[BreachExchange] Morrisons not liable for massive staff data leak, court rules

Destry Winant destry at riskbasedsecurity.com
Thu Apr 2 10:27:14 EDT 2020


The UK’s highest court has ruled that Morrisons should not be held
liable for the criminal act of an employee with a grudge who leaked
the payroll data of about 100,000 members of staff.

The supermarket group brought a supreme court challenge in an attempt
to overturn previous judgments which gave the go-ahead for
compensation claims by thousands of employees whose personal details
were posted on the internet.

A panel of five justices unanimously ruled on Wednesday that Morrisons
was not “vicariously liable” for the actions of Andrew Skelton, who
disclosed staff information online and also sent it to newspapers.

Announcing the decision via live-stream, the court’s president, Lord
Reed, said Skelton had leaked the data because of a “grudge” after he
was given a verbal warning following disciplinary proceedings.

The judge said employers could only be held liable for the actions of
employees if they were “closely connected” with their duties at work.

He said: “In the present case, Skelton was not engaged in furthering
Morrisons’ business when he committed the wrongdoing in question. On
the contrary, he was pursuing a personal vendetta, seeking revenge for
the disciplinary proceedings a month earlier.

“In these circumstances, applying the established approach to cases of
this kind, his employer is not vicariously liable.”

A statement issued by Morrisons after the ruling said: “The theft of
data happened because a single employee with legitimate authority to
hold the data also held a secret and wholly unreasonable grudge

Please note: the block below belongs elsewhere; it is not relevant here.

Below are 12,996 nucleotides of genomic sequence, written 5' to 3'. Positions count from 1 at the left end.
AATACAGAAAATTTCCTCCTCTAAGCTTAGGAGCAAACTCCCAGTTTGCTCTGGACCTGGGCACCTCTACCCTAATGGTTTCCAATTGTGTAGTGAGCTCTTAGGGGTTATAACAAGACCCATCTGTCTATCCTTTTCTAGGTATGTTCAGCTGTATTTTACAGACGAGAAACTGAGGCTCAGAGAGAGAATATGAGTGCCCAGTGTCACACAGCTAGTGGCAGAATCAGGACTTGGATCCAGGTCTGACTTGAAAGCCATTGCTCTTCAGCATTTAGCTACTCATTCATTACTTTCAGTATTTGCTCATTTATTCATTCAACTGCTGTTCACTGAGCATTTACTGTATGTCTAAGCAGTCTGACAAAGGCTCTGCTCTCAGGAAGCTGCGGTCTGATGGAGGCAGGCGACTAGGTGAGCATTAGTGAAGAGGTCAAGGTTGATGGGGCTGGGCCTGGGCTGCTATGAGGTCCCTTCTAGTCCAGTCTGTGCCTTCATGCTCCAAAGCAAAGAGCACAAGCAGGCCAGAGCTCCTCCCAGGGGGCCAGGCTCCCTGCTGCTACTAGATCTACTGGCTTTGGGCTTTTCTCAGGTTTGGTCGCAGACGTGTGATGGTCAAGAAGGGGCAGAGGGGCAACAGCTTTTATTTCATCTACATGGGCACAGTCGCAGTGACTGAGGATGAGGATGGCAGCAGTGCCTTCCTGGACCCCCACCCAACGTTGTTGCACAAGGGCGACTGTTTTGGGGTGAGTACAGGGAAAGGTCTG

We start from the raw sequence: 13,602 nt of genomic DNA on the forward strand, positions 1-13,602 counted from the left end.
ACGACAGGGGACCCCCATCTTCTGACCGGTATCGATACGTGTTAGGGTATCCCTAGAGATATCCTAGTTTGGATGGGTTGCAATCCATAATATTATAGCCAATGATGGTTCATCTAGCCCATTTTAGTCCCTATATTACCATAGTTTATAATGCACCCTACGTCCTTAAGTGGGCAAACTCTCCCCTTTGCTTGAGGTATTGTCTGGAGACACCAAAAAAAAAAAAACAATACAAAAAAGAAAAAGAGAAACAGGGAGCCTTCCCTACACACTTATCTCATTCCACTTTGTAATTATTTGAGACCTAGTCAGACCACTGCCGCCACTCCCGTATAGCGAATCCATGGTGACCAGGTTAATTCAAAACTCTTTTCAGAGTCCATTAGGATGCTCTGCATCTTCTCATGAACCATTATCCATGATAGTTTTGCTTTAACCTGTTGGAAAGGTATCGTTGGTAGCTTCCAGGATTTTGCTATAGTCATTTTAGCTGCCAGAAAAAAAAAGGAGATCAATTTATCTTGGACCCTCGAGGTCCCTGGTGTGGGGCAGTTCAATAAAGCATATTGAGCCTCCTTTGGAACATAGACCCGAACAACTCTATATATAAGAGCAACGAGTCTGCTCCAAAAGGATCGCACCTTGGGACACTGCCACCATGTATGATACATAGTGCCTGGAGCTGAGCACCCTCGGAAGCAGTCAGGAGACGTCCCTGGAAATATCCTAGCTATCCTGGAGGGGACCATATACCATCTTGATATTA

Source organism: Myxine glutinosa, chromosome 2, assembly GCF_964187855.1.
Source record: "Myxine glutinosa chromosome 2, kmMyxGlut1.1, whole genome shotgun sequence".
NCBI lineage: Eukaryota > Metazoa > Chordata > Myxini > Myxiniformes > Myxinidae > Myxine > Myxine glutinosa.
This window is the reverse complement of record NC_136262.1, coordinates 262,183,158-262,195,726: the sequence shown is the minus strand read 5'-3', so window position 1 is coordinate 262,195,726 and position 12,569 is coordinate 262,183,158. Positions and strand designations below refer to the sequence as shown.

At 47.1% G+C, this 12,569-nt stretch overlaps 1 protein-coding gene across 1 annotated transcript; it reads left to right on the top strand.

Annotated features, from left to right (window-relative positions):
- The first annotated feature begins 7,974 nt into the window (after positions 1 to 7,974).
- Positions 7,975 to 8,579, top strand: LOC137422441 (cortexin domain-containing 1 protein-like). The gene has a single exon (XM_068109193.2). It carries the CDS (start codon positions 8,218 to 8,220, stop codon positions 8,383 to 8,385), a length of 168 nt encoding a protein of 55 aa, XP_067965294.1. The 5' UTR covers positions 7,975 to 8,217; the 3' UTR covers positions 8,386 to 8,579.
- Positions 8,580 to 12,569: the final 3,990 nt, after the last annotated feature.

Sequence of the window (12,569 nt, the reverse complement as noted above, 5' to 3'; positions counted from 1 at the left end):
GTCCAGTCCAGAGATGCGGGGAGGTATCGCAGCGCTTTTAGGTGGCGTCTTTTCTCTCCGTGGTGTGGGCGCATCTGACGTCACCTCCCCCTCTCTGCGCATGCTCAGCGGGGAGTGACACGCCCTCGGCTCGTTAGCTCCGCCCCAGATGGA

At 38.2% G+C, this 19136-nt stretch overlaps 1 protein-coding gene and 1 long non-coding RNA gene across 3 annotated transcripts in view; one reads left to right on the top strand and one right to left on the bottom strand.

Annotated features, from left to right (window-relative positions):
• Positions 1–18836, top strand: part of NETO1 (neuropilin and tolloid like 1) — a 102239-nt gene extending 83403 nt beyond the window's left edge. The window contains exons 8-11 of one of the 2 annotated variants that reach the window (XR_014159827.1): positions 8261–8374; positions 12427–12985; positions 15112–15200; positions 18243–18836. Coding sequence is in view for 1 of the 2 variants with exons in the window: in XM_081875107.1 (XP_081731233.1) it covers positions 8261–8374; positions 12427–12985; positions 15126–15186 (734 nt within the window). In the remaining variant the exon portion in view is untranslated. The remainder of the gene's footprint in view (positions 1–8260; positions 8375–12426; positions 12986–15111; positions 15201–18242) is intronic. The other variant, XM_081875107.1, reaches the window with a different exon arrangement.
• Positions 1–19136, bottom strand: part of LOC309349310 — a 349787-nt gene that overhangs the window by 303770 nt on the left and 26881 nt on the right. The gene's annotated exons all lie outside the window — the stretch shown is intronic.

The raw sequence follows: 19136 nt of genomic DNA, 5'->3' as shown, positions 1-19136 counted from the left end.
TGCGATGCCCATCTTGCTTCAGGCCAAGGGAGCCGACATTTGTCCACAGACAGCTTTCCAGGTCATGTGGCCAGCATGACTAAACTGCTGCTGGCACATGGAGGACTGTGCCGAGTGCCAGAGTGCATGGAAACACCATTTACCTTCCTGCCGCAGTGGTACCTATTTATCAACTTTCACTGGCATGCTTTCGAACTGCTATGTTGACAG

against Morrisons and wanted to hurt the company and our colleagues.

“We are pleased that the supreme court has agreed that Morrisons
should not be held vicariously liable for his actions when he was
acting alone, to his own criminal plan and he’s been found guilty of
this crime and spent time in jail.

“A court has already found that Morrisons was not responsible for any
direct wrongdoing in respect of this data theft.”

In July 2015, Skelton was found guilty at Bradford crown court of
fraud, securing unauthorised access to computer material and
disclosing personal data, and was jailed for eight years.

Nick McAleenan, a partner and data rights specialist lawyer for JMW
Solicitors, who represented the group of 9,000 claimants in the
landmark class action against Morrisons, said: “My clients entrusted
their personal information to their employer, Morrisons, in good

“When their information was subsequently uploaded to the internet by a
fellow employee, it caused an enormous amount of upset and distress to
tens of thousands of people.

“The supreme court’s decision now places my clients, the backbone of
Morrisons’ business, in the position of having no legal avenue
remaining to challenge what happened to them.

“My clients are of course hugely disappointed by the decision, which
contradicts two earlier unanimous findings in their favour.”

The decision overturns previous rulings in the high court and court of
appeal, which held that Morrisons was vicariously liable for Skelton’s

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